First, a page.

Starring Tom Cruise, Sofia Boutella, Annabelle Wallis, Jake Johnson and Russell Crowe. Screenplay by David Koepp, Christopher McQuarrie and Dylan Kussman. Directed by Alex Kurtzman.

A film as misconceived and patched together out of corporate boardroom PowerPoint pitches as The Mummy was always going to be lousy, but it’s a particularly disheartening experience to watch Tom Cruise –our last superstar standing during an era in which #branding and pre-existing intellectual property have made marquee names obsolete– surrender to this kind of franchise dreck. I think it’s probably constitutionally impossible for go-getter Cruise to ever half-ass anything, but there’s a palpable “if you can’t beat ‘em, join ‘em” sigh hanging over this entire enterprise.

Since nothing can just be a plain old movie anymore, The Mummy is supposed to be the kickoff of Universal Pictures’ “Dark Universe” – a terribly expensive exercise in Marvel mimicry bringing the studio’s iconic 1930s monsters back together under a modern umbrella. (It should by no means be confused with the last two times Universal attempted something similar, in 2004’s Van Helsing and 2014’s Dracula Untold.) Forthcoming “Dark Universe” installments are scheduled to star Javier Bardem as Frankenstein’s monster and Johnny Depp as The Invisible Man, with Russell Crowe’s Dr. Henry Jekyll as the Nick Fury figure presumably tying all the pictures together. Because nothing packs the kids into multiplexes these days quite like a bunch of guys in their fifties remaking movies that are almost ninety years old.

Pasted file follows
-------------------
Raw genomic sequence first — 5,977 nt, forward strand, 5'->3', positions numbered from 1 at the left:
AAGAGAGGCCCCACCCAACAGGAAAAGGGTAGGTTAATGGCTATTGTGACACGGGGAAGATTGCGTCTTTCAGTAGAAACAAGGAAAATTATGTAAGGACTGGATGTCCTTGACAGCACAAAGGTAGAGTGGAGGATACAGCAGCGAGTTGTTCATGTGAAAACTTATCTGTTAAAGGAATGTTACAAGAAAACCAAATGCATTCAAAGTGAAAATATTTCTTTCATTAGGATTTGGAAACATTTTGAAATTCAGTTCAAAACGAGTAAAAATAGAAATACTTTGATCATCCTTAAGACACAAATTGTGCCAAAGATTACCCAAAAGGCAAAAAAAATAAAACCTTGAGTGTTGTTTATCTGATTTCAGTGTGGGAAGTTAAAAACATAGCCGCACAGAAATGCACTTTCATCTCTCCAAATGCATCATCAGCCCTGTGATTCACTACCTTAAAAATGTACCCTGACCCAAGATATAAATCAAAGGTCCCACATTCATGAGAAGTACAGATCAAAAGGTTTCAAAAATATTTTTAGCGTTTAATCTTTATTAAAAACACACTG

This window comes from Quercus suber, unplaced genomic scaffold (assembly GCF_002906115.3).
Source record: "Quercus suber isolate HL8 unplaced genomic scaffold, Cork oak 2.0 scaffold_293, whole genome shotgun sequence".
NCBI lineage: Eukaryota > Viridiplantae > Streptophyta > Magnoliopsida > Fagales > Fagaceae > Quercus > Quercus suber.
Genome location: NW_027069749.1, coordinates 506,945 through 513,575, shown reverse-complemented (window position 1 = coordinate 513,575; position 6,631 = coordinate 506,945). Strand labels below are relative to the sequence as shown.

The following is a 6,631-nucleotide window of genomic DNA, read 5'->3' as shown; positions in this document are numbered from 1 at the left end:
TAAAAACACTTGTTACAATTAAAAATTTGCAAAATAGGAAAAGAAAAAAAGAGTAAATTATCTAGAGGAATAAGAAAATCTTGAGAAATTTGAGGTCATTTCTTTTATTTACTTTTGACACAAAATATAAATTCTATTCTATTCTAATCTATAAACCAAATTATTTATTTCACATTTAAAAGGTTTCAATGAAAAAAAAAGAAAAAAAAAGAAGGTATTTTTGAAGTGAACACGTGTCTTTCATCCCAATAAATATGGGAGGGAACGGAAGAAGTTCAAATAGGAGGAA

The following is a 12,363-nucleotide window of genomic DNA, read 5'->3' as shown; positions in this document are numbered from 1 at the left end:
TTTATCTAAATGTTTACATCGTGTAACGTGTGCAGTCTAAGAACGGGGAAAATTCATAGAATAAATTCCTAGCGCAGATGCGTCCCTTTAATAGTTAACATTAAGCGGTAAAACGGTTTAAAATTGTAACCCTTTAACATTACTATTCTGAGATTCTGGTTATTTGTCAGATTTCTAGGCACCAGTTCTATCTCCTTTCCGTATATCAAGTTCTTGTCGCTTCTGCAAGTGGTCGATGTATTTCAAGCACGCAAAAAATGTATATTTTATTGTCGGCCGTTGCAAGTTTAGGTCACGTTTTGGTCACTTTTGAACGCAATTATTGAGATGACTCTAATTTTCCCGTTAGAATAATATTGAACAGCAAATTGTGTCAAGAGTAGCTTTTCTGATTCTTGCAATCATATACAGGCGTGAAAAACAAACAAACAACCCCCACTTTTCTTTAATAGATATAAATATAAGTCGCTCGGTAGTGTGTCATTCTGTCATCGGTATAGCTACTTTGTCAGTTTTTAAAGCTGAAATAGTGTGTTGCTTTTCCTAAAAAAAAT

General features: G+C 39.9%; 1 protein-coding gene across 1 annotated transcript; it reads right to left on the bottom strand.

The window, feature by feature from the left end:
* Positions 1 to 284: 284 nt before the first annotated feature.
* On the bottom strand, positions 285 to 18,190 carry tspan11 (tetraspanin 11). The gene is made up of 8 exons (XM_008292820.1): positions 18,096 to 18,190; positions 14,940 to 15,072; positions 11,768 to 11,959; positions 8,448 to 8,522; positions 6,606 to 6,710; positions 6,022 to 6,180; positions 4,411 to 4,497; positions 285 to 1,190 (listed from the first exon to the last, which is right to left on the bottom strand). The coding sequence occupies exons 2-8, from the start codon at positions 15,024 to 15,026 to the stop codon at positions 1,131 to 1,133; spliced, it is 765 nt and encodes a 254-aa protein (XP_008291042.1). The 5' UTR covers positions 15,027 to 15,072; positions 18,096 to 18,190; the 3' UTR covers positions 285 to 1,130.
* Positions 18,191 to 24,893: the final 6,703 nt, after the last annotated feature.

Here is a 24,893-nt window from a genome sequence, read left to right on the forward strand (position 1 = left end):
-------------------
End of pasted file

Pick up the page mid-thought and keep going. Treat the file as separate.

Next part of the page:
The extent to which The Mummy is interesting –and it’s not very– is in watching Cruise attempt to contort his patented Tom Cruise character and what he thinks the audience expects from A Tom Cruise Movie(TM) into the desultory structure of a modern franchise formula. He’s even brought along his regular writer, Christopher McQuarrie, to join the rugby scrum of scribes and help ease the transition – kicking off with the not-unpromising setup of Cruise as a callow, hotshot military contractor who spends most of his time in Iraq plundering the treasures of ancient Mesopotamia to sell on the black market.

Pinned down by machine gun fire from angry insurgents who don’t take kindly to looters, Cruise calls in a drone strike that accidently unleashes an ancient evil – a giant honking metaphor the movie depressingly does nothing whatsoever with. Instead there’s an awful lot of jibber-jabber about Ahmanet, an Egyptian princess entombed because of a forbidden love, and if I understand the gist of things properly she’s back now and really wants to fuck Tom Cruise to death.